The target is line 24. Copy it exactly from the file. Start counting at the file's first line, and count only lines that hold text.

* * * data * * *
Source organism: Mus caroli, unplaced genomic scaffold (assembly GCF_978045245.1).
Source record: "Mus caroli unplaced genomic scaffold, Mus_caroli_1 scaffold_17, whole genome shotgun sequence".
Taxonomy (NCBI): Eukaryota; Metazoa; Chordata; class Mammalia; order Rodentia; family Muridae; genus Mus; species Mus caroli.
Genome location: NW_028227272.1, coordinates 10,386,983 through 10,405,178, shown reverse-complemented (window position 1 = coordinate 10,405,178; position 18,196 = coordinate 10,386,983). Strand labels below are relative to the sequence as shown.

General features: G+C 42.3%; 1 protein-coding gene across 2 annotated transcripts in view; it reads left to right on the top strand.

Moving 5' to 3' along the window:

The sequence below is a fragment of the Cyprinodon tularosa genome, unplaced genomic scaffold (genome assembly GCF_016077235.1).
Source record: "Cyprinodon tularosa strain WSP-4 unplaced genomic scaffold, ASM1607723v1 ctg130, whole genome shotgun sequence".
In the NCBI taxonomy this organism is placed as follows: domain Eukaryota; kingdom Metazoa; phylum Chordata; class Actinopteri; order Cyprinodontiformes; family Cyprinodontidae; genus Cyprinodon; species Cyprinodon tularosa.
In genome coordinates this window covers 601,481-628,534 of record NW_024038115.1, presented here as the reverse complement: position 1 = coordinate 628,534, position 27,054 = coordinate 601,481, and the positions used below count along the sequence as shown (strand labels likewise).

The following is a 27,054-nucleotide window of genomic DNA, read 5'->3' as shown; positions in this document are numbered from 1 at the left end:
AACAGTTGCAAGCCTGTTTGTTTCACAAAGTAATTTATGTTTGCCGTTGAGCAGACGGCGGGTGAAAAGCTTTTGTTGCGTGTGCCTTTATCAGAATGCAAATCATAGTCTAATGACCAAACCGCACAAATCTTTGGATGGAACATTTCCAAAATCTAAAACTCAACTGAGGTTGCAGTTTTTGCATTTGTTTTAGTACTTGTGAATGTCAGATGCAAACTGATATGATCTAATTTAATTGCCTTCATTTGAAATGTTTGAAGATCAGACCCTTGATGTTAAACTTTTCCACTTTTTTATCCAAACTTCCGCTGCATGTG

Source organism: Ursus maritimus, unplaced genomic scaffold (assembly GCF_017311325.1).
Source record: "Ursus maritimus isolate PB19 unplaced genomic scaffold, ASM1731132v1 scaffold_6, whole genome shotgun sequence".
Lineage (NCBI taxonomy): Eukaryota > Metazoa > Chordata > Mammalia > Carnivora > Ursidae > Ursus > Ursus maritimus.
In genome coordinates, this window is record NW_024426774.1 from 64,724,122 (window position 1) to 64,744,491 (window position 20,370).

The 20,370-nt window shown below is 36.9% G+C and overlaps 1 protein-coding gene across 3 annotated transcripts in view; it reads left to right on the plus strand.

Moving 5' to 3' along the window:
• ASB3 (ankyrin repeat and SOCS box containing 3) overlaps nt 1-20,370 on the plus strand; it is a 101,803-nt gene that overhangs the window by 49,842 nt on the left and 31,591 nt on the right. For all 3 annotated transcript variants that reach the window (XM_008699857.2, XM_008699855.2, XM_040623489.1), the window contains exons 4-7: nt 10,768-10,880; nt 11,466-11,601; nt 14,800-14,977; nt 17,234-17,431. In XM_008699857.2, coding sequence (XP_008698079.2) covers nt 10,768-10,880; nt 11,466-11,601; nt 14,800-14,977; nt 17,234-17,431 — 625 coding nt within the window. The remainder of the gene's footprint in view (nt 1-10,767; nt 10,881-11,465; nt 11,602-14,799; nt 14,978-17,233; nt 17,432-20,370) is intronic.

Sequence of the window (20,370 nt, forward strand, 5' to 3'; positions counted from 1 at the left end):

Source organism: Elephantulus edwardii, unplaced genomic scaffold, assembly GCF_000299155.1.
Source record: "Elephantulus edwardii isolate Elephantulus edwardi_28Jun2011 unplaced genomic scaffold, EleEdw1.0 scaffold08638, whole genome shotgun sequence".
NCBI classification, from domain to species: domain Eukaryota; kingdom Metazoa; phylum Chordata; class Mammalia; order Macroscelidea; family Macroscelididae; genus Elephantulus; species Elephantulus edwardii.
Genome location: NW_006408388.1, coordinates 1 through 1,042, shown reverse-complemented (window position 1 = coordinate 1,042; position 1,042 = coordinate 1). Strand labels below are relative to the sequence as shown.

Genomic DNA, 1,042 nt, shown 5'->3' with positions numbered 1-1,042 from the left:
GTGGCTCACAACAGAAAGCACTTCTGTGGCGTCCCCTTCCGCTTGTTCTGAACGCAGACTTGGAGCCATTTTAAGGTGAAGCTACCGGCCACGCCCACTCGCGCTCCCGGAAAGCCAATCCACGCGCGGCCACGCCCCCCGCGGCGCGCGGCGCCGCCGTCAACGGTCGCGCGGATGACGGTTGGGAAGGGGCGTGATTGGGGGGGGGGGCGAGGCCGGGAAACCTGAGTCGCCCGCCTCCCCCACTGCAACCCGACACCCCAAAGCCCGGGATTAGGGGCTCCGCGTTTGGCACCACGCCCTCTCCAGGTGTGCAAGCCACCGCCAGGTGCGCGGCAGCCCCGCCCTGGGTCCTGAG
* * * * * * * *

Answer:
Genome location: NW_006408388.1, coordinates 1 through 1,042, shown reverse-complemented (window position 1 = coordinate 1,042; position 1,042 = coordinate 1). Strand labels below are relative to the sequence as shown.